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Welcome to the December 2, 2016 edition of ACM TechNews, providing timely information for IT professionals three times a week.

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Six Seconds to Hack a Credit Card
Newcastle University (UK) (12/02/16)

New research by a team from the U.K.'s Newcastle University demonstrates that hackers can compromise the credentials of any Visa debit or credit card in as little as six seconds through guesswork alone. The Distributed Guessing Attack involves automatically and systematically generating different variations of cards' security data and targeting it at multiple websites. Newcastle postdoctoral student Mohammed Ali says the attack exploits the fact that the current online payment system does not spot multiple invalid payment requests from different websites. Moreover, different sites ask for different variations in the card data fields to confirm an online purchase, making it easier to accumulate this data and assemble it into the right card details, one field at a time. The Newcastle team says such hacks are "frighteningly easy if you have a laptop and an Internet connection." Ali notes attackers use online payment websites to guess the data, and the reply to the transaction will verify whether the guess is correct or not. The researchers also learned that only the Visa network is susceptible to this form of attack, while MasterCard's centralized network can identify such exploits after less than 10 attempts.

Big Data Analytics--Nostradamus of the 21st Century
Griffith University (11/30/16) Stephanie Bedo

Researchers from Australia's Griffith University accurately predicted who would win 49 of the 50 states in the U.S. presidential election using social media comments and data. The researchers note the massive amount of information online concerning the election provided a rich source of data about what people were thinking and feeling about the election. "My algorithms showed clearly to me that based on past patterns and sentiment in social media that [Donald] Trump, by Nov. 8, would take over the lead, despite only having a 10-percent chance to win according to all polls at that time," says Griffith professor Bela Stantic, director of the Big Data and Smart Analytics lab within the university's Institute for Integrated and Intelligent Systems. The day before the election, Stantic correctly predicted Trump would win the swing states of Florida, North Carolina, and Pennsylvania, even though polls indicated Hillary Clinton was an 84-percent favorite. Stantic says people are likely to be more honest when telling friends rather than answering polls. "It is scary how accurate prediction can be done by analyzing social media," he notes. The researchers want to improve the predictive power of big data analytics by developing smarter and faster deep-learning algorithms to analyze large volumes of data drawn from diverse sources.

New Supercomputer Will Unite x86, Power9, and ARM Chips
IDG News Service (11/30/16) Agam Shah

Spain's Barcelona Supercomputing Center (BSC) is building the MareNostrum 4, an experimental high-performance computer that will integrate x86, ARM, and Power9 chips in three clusters bound together to deliver a maximum of 13.7 petaflops. Linux's support of the three chip architectures makes it possible to write cross-architectural applications. In addition, new networking and throughput interfaces such as Gen-Z and OpenCAPI will enable the installation of multi-architecture servers in a single data center. Scott Tease, executive director of Lenovo's HyperScale and High-Performance Computing group, says MareNostrum 4 will share common networking and storage components. The system will incorporate Lenovo server cabinets with Intel's current Xeon Phi supercomputing chip code-named Knights Landing, and a forthcoming chip code-named Knights Hill. It also will be equipped with racks of computing nodes with IBM Power9 chips scheduled to ship in 2017. ARM's contribution to the system will be a new high-performance computing chip with vector processing capabilities. The supercomputer, which will have a storage capacity of 24 petabytes and will be implemented in phases, will replace the MareNostrum 3.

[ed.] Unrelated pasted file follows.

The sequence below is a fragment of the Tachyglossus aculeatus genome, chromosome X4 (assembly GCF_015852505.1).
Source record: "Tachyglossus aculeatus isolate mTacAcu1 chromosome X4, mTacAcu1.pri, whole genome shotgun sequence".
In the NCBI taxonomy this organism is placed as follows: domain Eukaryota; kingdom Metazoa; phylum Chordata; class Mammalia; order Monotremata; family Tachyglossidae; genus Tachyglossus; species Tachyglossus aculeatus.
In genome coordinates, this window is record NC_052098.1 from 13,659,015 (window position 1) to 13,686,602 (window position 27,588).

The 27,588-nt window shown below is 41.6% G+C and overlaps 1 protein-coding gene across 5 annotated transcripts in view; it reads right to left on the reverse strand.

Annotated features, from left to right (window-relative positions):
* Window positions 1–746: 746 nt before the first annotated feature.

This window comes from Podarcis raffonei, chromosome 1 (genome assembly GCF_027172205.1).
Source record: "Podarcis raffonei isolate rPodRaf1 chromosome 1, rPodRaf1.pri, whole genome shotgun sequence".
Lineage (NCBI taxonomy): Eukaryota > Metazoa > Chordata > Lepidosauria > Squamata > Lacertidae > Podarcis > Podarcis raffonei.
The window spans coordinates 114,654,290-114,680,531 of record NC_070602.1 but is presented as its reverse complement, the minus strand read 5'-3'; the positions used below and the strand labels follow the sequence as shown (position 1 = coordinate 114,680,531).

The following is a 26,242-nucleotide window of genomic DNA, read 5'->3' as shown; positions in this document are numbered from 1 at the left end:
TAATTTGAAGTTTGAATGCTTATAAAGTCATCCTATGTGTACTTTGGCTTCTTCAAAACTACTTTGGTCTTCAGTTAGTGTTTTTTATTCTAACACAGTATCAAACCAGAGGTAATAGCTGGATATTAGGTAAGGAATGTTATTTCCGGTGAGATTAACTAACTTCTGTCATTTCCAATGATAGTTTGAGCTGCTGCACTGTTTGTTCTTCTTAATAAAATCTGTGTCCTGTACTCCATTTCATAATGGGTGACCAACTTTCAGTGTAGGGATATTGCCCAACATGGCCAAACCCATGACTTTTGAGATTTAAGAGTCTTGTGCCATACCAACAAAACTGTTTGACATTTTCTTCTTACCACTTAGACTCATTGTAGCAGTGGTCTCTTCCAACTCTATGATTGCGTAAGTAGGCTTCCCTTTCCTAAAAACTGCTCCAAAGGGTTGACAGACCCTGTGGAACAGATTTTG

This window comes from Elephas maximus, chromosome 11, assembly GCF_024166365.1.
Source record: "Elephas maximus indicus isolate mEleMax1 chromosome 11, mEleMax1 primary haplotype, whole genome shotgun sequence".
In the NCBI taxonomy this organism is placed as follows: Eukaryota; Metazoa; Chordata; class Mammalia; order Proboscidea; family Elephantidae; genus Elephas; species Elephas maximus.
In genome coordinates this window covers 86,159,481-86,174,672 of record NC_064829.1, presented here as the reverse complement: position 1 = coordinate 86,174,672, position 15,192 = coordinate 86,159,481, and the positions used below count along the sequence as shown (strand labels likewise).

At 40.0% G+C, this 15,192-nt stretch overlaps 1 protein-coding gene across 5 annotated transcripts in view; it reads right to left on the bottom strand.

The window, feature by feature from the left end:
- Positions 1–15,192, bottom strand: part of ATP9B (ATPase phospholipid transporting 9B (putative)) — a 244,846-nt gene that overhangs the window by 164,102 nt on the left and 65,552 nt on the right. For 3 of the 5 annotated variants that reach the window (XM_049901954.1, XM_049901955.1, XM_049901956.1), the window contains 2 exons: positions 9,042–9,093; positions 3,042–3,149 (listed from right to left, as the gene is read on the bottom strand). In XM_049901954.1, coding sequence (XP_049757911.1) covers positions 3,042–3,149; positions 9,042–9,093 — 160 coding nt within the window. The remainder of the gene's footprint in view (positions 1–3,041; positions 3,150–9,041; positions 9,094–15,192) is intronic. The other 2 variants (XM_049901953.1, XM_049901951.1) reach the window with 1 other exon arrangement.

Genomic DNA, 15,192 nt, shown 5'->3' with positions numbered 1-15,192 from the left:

Why a Hacker Is Giving Away a Special Code That Turns Cars Into Self-Driving Machines
The Washington Post (11/30/16) Elizabeth Dwoskin

The founder of startup has released a free software kit to the developer community in an effort to accelerate autonomous vehicle technology without running afoul of regulators. founder and hacker George Hotz shifted strategy when his original plan to sell the do-it-yourself self-driving hardware/software kit was complicated because the U.S. National Highway Traffic Safety Administration (NHTSA) demanded details about the product's safety. Hotz says, "we want to be the Android operating system for self-driving cars." The code, available on GitHub, makes it possible for anyone to build a three-dimensionally printable dashboard camera-like device for their automobile, which plugs into the car's controller area network. When activated, the vehicle enters an autopilot mode, enabling the driver to take their hands off the wheel and the accelerator. The car also will stay in its lane and brake by itself, with the camera scanning the road. Despite warnings from NHTSA and other watchdogs, Hotz says the kit is exempt from self-driving regulations and dismisses claims the product could enable hackers to break into cars. "This [tool] is for tinkerers," he says. "These are people who, if they wanted to do bad things, they already could."
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Optical Addressing Method for Full-Color 3D Display
SPIE Newsroom (11/25/16) Ryuji Hirayama; Atsushi Shiraki; Takashi Kakue; et al.